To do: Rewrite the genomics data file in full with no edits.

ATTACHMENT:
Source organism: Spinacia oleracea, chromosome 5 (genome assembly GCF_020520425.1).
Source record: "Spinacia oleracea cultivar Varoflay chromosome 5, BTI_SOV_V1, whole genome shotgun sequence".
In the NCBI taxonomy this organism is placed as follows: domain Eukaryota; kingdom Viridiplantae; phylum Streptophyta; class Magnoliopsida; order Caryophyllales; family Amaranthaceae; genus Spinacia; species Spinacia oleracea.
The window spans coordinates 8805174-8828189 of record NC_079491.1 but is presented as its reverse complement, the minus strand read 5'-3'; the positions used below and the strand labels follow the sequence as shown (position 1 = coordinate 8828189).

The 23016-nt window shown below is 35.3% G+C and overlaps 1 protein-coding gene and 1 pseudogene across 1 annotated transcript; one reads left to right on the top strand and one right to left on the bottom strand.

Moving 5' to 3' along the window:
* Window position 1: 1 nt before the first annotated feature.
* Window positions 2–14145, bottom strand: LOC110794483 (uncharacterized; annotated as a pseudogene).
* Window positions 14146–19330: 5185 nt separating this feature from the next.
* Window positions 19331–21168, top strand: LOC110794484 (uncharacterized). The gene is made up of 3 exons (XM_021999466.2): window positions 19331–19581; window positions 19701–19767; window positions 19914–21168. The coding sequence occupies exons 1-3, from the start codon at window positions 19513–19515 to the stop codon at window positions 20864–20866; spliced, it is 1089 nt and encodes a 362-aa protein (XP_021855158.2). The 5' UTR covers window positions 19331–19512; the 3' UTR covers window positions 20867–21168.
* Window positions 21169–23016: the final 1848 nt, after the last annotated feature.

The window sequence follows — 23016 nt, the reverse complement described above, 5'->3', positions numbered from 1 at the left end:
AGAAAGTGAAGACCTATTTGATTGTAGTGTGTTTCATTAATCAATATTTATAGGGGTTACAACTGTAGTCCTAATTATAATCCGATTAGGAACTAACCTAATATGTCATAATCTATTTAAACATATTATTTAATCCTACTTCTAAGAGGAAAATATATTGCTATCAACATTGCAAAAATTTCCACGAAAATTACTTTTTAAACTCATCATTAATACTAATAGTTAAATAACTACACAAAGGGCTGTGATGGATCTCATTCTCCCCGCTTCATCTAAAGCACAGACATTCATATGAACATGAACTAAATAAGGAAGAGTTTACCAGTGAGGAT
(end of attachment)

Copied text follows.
Source organism: Spinacia oleracea, chromosome 5 (genome assembly GCF_020520425.1).
Source record: "Spinacia oleracea cultivar Varoflay chromosome 5, BTI_SOV_V1, whole genome shotgun sequence".
In the NCBI taxonomy this organism is placed as follows: domain Eukaryota; kingdom Viridiplantae; phylum Streptophyta; class Magnoliopsida; order Caryophyllales; family Amaranthaceae; genus Spinacia; species Spinacia oleracea.
The window spans coordinates 8805174-8828189 of record NC_079491.1 but is presented as its reverse complement, the minus strand read 5'-3'; the positions used below and the strand labels follow the sequence as shown (position 1 = coordinate 8828189).

The 23016-nt window shown below is 35.3% G+C and overlaps 1 protein-coding gene and 1 pseudogene across 1 annotated transcript; one reads left to right on the top strand and one right to left on the bottom strand.

Moving 5' to 3' along the window:
* Window position 1: 1 nt before the first annotated feature.
* Window positions 2–14145, bottom strand: LOC110794483 (uncharacterized; annotated as a pseudogene).
* Window positions 14146–19330: 5185 nt separating this feature from the next.
* Window positions 19331–21168, top strand: LOC110794484 (uncharacterized). The gene is made up of 3 exons (XM_021999466.2): window positions 19331–19581; window positions 19701–19767; window positions 19914–21168. The coding sequence occupies exons 1-3, from the start codon at window positions 19513–19515 to the stop codon at window positions 20864–20866; spliced, it is 1089 nt and encodes a 362-aa protein (XP_021855158.2). The 5' UTR covers window positions 19331–19512; the 3' UTR covers window positions 20867–21168.
* Window positions 21169–23016: the final 1848 nt, after the last annotated feature.

The window sequence follows — 23016 nt, the reverse complement described above, 5'->3', positions numbered from 1 at the left end:
AGAAAGTGAAGACCTATTTGATTGTAGTGTGTTTCATTAATCAATATTTATAGGGGTTACAACTGTAGTCCTAATTATAATCCGATTAGGAACTAACCTAATATGTCATAATCTATTTAAACATATTATTTAATCCTACTTCTAAGAGGAAAATATATTGCTATCAACATTGCAAAAATTTCCACGAAAATTACTTTTTAAACTCATCATTAATACTAATAGTTAAATAACTACACAAAGGGCTGTGATGGATCTCATTCTCCCCGCTTCATCTAAAGCACAGACATTCATATGAACATGAACTAAATAAGGAAGAGTTTACCAGTGAGGAT